LSU Honors America’s Military Veterans

LSU Honors America’s Military Veterans

BATON ROUGE — Good morning, Lt. Col. McKeon, other distinguished guests, cadets, and most especially, the Hall of Honors honorees. Since its inception in 1860, LSU has produced a long line of military heroes, 12 of whom are being honored today.  Given that, I would like to reflect on what it means to be a hero.

As children, we often look up to celebrities and athletes as our heroes but as we grow older, our definition of a hero changes and we come to realize that the ability to jump from the foul line and dunk a basketball is not heroic—it is merely an example of extreme talent and athleticism.  Being elected to public office is not in and of itself heroic.  Being the fastest swimmer on the planet, or returning an intercepted pass 99 yards for a touchdown—these things are exciting, glamorous, sometimes awe-inspiring, but they are not heroic.

True heroism requires service to others, which is the missing element in all of these endeavors.  Service to others is central to the concept of heroism.  In our history classes we learned of men like Theodore Roosevelt, Dwight D. Eisenhower, and George Patton who motivated us as we read of their decisive leadership during World War II.

Now as a member of the military, I need not look to the glamorous lives of celebrities and athletes or even to the pages of history to find heroes.  I need not travel back with Teddy Roosevelt to San Juan Hill.  I need not walk the beaches of Normandy, nor travel to the deserts of North Africa.  Because today I’m constantly surrounded by heroes.  Heroes of past wars, heroes of this epic struggle we currently face as a nation, heroes like those being honored today, and even heroes of wars to come.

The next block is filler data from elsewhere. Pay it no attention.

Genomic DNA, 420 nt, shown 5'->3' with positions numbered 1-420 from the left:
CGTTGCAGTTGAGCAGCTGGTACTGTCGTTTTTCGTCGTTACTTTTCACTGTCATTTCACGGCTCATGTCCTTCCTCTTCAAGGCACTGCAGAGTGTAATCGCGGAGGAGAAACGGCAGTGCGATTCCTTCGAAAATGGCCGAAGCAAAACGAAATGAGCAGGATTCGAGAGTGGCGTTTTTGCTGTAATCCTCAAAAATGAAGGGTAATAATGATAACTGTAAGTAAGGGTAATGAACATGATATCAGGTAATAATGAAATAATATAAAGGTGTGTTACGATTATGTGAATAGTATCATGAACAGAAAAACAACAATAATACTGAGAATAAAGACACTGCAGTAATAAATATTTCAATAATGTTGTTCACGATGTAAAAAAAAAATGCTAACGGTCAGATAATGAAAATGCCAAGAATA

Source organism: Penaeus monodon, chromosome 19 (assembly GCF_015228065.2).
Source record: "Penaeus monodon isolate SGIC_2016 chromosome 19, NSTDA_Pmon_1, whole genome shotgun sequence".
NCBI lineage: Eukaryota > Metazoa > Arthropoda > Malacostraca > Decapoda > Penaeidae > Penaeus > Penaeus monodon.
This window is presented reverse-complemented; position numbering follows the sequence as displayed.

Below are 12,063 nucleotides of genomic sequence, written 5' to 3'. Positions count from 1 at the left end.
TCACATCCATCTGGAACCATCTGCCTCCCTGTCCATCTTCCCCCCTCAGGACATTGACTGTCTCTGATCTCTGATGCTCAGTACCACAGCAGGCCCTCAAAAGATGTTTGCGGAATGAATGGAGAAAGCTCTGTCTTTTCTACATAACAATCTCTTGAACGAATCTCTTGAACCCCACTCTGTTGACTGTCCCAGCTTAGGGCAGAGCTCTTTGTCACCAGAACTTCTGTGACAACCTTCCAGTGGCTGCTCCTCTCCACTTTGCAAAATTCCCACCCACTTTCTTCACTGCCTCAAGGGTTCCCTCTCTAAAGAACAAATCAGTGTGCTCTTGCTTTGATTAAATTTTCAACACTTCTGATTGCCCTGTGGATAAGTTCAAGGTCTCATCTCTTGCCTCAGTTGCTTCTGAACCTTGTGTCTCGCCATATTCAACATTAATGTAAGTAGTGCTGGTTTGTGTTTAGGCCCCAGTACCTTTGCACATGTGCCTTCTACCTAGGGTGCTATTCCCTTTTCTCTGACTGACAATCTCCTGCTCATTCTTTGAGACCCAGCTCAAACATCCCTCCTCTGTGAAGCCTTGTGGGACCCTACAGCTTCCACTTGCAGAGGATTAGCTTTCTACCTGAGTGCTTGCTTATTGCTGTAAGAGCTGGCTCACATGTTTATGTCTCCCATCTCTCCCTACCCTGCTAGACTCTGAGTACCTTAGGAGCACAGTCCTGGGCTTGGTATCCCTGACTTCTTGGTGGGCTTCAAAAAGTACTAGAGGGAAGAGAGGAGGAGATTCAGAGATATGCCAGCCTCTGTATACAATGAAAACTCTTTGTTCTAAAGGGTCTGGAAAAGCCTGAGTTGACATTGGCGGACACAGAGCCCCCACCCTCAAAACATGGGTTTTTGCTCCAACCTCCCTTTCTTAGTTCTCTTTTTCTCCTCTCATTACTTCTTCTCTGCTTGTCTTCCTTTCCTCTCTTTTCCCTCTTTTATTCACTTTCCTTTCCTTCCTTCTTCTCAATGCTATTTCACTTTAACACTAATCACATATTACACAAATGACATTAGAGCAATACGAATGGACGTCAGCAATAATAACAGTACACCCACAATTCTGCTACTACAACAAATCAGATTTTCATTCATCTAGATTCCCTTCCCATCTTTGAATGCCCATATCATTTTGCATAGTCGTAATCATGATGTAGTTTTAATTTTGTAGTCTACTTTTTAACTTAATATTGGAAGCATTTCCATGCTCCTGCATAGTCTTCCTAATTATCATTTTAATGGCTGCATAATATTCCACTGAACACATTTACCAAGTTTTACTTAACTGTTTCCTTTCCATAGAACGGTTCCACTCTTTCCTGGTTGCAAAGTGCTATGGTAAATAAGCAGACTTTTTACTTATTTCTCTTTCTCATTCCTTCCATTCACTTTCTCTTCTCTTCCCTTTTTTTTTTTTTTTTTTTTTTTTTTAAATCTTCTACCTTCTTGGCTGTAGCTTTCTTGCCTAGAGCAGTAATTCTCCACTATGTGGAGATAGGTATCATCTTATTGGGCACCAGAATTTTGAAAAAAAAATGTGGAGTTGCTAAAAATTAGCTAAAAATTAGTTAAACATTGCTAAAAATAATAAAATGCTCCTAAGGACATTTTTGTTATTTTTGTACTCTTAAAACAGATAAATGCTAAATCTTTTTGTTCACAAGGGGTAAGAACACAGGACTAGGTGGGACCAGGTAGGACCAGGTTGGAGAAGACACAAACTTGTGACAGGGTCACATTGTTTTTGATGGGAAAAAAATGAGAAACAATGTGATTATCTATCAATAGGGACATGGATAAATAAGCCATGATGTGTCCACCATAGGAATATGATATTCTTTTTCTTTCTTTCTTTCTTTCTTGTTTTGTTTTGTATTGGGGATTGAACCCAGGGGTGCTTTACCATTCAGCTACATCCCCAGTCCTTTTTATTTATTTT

And it’s not just the person serving that is a hero.  I will add to this list of heroes the families and friends of those who wear the uniform.  Every spouse who keeps the children fed, the books read, and the prayers said; every spouse who keeps the bills paid, the homework done, and has ensured a house is a home is a hero.  I know that whatever success I have enjoyed in my career has been upon the shoulders of my husband and my children who are my heroes.

Every parent who has prayed for the safe return of their child from a combat zone, every family member that has sent a care package, every friend that has penned a note of encouragement to a deployed comrade is a hero because they have given of themselves for the sake of another.

I’d like to quote Ben Stein, who wrote the following in an article about his idea of a hero.  “A real star, the kind who haunts my memory night and day, is the U.S. soldier in Baghdad who saw a little girl playing with a piece of unexploded ordnance on a street near where he was guarding a station.  He pushed her aside and threw himself on it just as it exploded.  He left a family devastated in California and a little girl alive in Baghdad.”

“There are plenty of other heroes in our country … the policemen and women who go off on patrol … and have no idea if they will return alive; the orderlies and paramedics who bring in people who have been in terrible accidents and prepare them for surgery; the teachers and nurses who throw their whole spirits into caring for autistic children; the kind men and women who work in hospices and in cancer wards.”

“Now you have my idea of a real hero.”  Stein goes on to say, “I came to realize that a life lived to help others is the only one that matters.  This is my highest and best use as a human.”  Let me repeat “… a life lived to help others is the only one that matters.”